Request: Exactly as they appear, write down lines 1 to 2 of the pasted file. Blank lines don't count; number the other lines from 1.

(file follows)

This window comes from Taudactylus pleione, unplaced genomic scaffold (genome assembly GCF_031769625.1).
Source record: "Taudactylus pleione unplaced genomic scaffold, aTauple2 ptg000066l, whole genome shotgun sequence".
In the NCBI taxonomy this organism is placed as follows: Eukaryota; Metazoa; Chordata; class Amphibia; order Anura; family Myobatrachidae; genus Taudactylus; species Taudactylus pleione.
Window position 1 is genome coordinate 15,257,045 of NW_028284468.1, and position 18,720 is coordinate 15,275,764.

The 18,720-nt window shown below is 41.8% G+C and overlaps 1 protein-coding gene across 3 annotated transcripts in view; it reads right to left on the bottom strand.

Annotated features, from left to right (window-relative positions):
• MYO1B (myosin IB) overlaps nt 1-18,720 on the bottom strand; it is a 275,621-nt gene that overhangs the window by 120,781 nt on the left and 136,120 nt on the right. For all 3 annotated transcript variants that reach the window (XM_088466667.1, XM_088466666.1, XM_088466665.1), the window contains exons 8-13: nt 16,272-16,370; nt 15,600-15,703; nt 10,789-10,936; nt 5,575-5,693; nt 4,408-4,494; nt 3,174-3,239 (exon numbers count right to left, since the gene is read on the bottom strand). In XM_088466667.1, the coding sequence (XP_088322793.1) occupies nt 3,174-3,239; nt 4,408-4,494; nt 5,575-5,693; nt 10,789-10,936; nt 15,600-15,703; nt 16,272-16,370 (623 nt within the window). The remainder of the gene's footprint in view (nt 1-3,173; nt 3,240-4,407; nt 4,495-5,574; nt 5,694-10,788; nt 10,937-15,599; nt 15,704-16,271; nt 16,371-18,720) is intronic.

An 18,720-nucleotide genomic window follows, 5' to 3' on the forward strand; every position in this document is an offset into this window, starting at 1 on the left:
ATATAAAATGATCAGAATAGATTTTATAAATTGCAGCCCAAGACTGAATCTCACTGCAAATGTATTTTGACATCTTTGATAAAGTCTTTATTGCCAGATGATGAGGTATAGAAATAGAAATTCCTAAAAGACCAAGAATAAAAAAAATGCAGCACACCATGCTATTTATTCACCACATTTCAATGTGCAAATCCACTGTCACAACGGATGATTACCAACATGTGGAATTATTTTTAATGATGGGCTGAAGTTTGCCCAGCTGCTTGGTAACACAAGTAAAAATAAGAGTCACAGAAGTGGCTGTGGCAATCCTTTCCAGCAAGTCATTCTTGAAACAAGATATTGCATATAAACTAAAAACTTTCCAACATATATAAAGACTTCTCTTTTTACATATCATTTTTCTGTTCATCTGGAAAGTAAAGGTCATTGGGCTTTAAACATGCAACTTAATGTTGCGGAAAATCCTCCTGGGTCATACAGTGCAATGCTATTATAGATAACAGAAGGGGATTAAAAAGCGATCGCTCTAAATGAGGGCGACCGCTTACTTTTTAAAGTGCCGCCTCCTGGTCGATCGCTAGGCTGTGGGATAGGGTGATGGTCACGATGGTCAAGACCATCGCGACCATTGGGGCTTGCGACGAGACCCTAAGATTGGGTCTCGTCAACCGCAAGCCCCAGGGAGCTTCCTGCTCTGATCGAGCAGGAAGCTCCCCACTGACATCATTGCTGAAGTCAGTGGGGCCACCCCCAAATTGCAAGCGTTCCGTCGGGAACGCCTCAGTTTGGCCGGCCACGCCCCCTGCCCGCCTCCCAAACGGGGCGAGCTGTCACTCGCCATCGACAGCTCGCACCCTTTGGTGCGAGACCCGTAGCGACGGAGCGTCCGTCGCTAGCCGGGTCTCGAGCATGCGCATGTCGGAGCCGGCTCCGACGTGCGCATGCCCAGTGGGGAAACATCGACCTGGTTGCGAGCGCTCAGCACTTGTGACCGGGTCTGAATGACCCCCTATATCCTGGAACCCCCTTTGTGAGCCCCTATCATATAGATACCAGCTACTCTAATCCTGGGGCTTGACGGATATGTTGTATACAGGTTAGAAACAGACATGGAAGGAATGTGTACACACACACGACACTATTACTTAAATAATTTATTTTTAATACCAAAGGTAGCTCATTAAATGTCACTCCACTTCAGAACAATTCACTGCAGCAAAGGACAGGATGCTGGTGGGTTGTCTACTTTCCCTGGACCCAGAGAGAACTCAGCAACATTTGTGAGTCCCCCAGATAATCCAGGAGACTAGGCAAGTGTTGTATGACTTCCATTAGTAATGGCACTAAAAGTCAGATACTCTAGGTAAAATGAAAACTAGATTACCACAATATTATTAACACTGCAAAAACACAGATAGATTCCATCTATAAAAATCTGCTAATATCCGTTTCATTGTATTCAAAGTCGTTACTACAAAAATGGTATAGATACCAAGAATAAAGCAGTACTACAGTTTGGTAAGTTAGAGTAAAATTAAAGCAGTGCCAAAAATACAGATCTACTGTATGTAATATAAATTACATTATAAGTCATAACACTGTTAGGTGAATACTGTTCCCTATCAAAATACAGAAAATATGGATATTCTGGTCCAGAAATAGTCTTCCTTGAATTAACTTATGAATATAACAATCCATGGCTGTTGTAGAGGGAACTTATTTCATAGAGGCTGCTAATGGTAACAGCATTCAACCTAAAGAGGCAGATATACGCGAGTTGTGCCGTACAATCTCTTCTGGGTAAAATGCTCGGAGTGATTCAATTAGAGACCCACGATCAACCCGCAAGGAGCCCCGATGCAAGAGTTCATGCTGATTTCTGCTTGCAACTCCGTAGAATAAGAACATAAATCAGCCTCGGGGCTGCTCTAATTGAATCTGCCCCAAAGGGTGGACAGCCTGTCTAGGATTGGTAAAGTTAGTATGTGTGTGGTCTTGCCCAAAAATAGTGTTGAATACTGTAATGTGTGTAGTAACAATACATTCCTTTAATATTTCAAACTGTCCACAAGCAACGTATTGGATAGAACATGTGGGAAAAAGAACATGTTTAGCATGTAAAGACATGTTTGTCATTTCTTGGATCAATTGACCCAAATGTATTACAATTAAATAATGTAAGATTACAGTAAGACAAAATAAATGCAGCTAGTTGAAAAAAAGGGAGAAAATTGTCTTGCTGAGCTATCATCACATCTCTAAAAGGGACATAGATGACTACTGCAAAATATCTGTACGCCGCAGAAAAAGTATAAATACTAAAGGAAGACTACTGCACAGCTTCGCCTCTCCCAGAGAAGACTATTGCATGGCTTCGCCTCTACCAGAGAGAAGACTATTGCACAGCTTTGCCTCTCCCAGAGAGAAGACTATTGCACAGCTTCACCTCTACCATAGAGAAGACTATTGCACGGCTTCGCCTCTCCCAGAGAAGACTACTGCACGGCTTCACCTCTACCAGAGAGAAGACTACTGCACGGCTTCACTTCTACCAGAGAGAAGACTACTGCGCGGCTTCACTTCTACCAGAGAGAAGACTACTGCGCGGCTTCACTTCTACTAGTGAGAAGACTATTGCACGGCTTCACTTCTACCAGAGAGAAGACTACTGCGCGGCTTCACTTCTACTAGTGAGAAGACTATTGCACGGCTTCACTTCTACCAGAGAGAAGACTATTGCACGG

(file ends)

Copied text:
This window comes from Taudactylus pleione, unplaced genomic scaffold (genome assembly GCF_031769625.1).
Source record: "Taudactylus pleione unplaced genomic scaffold, aTauple2 ptg000066l, whole genome shotgun sequence".